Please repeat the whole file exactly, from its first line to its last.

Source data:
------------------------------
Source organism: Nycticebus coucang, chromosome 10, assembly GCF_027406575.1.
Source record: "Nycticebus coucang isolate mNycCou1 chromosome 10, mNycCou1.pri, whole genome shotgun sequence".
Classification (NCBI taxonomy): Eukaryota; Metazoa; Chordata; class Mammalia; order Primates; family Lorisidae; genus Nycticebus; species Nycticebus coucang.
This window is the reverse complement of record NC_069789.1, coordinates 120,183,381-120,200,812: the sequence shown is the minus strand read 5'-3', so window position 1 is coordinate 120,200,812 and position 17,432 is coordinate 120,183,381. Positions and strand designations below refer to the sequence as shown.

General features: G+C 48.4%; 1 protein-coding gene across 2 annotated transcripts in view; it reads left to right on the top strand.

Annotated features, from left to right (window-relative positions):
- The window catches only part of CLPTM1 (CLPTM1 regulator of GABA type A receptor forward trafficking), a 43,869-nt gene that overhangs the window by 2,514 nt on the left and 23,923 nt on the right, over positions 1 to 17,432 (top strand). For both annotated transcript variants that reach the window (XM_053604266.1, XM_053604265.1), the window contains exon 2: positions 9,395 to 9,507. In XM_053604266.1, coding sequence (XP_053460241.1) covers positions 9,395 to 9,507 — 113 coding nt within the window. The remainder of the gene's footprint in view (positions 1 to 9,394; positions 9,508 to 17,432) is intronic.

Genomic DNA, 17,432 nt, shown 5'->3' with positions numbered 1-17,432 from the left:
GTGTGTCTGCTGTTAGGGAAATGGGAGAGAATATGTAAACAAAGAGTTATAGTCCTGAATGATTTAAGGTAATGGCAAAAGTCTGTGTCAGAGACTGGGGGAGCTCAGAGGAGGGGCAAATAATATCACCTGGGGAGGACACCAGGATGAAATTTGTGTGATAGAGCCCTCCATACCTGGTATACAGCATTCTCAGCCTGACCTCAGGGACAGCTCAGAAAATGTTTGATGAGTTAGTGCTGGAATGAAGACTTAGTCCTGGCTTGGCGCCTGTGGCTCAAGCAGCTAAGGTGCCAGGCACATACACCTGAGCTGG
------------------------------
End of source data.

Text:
Source organism: Nycticebus coucang, chromosome 10, assembly GCF_027406575.1.
Source record: "Nycticebus coucang isolate mNycCou1 chromosome 10, mNycCou1.pri, whole genome shotgun sequence".
Classification (NCBI taxonomy): Eukaryota; Metazoa; Chordata; class Mammalia; order Primates; family Lorisidae; genus Nycticebus; species Nycticebus coucang.
This window is the reverse complement of record NC_069789.1, coordinates 120,183,381-120,200,812: the sequence shown is the minus strand read 5'-3', so window position 1 is coordinate 120,200,812 and position 17,432 is coordinate 120,183,381. Positions and strand designations below refer to the sequence as shown.

General features: G+C 48.4%; 1 protein-coding gene across 2 annotated transcripts in view; it reads left to right on the top strand.

Annotated features, from left to right (window-relative positions):
- The window catches only part of CLPTM1 (CLPTM1 regulator of GABA type A receptor forward trafficking), a 43,869-nt gene that overhangs the window by 2,514 nt on the left and 23,923 nt on the right, over positions 1 to 17,432 (top strand). For both annotated transcript variants that reach the window (XM_053604266.1, XM_053604265.1), the window contains exon 2: positions 9,395 to 9,507. In XM_053604266.1, coding sequence (XP_053460241.1) covers positions 9,395 to 9,507 — 113 coding nt within the window. The remainder of the gene's footprint in view (positions 1 to 9,394; positions 9,508 to 17,432) is intronic.

Genomic DNA, 17,432 nt, shown 5'->3' with positions numbered 1-17,432 from the left:
GTGTGTCTGCTGTTAGGGAAATGGGAGAGAATATGTAAACAAAGAGTTATAGTCCTGAATGATTTAAGGTAATGGCAAAAGTCTGTGTCAGAGACTGGGGGAGCTCAGAGGAGGGGCAAATAATATCACCTGGGGAGGACACCAGGATGAAATTTGTGTGATAGAGCCCTCCATACCTGGTATACAGCATTCTCAGCCTGACCTCAGGGACAGCTCAGAAAATGTTTGATGAGTTAGTGCTGGAATGAAGACTTAGTCCTGGCTTGGCGCCTGTGGCTCAAGCAGCTAAGGTGCCAGGCACATACACCTGAGCTGG